Magazine article The CPA Journal

Choosing the Right Beginning Age for Social Security Benefits

Magazine article The CPA Journal

Choosing the Right Beginning Age for Social Security Benefits

Article excerpt


MOST OF THE MODELS ASSUME VERY HIGH RATES OF RETURN. This assumption is highly questionable for older individuals with shorter investment horizons.

The Senior Citizens' Freedom to Work Act (SCFWA) of 2000 repealed the Social Security earnings test for individuals between normal retirement age (currently age 65) and age 70. The earnings test for individuals that elect early retirement (currently age 62) was not affected.

Prior to SCFWA, individuals that continued to work after beginning to receive Social Security benefits at age 65 would have their benefits reduced by $1 for each $3 of earnings exceeding an earn ings limit ($17,000 in 2000). Individuals that continued to work after their normal retirement age were advised to defer Social Security benefits until they retire or reach age 70, especially since their benefits would increase due to delayed retirement credits (currently 6% per year). Since SCFWA, many financial advisors strongly recommend beginning to receive Social Security benefits at the normal retirement age, or earlier.

Review of Recent Literature

Robert Hey wastes no time informing readers of "Benefit Puzzle: Take the Money at 65, or Wait?" (AARP Bulletin, November 2000) that "many financial advisors have no trouble making a strong recommendation: Take the money now." Hey explains that individuals that wait until age 70 to begin receiving benefits must live until age 86 to recoup the benefits they lose between 65 and 70. Hey briefly mentions that an individual's tax situation could affect the decision, but says that it is possible to come out ahead by waiting until age 70 to begin taking benefits only if the person lives a "very long life."

Humberto Cruz ("Age Weighs Heavy on Social Security Benefits," Corpus Christi Caller-Times, November 6, 2000) takes a slightly more cautious approach, but suggests that age 62 is probably the better time to begin receiving benefits. The article points out that retirees that do not need the money and plan to invest it may benefit more by taking early benefits. The article concludes that "if those investments can achieve an 8% rate of return-the historical average for a balanced portfolio of stocks and bonds-you would have to live to age 83 to make it worthwhile to wait to col lect benefits until full retirement age, and you would have to live beyond age 95 to justify waiting until age 70 for the higher delayed benefits."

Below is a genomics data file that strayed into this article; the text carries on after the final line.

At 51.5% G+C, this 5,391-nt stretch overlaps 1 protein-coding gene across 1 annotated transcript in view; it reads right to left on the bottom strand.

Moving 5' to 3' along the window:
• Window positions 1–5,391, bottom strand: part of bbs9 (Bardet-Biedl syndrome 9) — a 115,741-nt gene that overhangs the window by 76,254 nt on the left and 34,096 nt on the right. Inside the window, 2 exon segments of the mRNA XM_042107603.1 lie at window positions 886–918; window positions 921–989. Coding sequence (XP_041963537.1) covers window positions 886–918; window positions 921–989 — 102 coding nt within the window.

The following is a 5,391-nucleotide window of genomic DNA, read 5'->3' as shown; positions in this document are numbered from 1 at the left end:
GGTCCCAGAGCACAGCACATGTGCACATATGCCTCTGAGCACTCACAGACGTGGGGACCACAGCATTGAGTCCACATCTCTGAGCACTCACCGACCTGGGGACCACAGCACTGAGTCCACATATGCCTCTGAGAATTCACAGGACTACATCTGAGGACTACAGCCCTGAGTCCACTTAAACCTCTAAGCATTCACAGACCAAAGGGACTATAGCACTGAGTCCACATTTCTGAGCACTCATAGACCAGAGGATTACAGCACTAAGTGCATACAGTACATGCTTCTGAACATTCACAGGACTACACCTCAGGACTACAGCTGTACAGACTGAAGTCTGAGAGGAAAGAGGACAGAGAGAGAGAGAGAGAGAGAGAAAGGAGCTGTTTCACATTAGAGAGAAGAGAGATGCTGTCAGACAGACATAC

Sidney J. Baxendale, in "Social Security Benefit Delayed is Generally Wealth Denied" (Practical Tax Strategies, October 2000), provides results obtained from an elaborate computer model. The model assumed that all Social Security benefits would be invested, that taxpayers would remain in the same tax bracket, that tax payers would have sufficient income to cause 85% of the Social Security benefits to be taxed as received throughout the entire analysis, and that the cost-of-living adjustment would be 2% annually. Baxendale then compared accumulated amounts using assumed rates of return ranging from 6% to 12% and different assumptions about the taxability of the investments. Baxendale points out that the benefit of taking early benefits diminishes at lower rates of return, but concludes that the decision is clear. A "Planning Tip" panel clearly states: "Taxpayers who work past age 65 are generally better off starting to collect Social Security benefits at that age ... even if they do not need the extra current income. Although delaying the benefit start date results in larger monthly checks, the recipients would have to enjoy extreme longevity to recoup the renounced benefits, plus investment income they could earn."

What's Wrong with this Picture?

To understand the above advice, one must first understand the assumptions made about the various factors that affect the decision as to when to begin receiving Social Security benefits. One fac for is what will be done with the benefits as they are received. …

Search by... Author
Show... All Results Primary Sources Peer-reviewed


An unknown error has occurred. Please click the button below to reload the page. If the problem persists, please try again in a little while.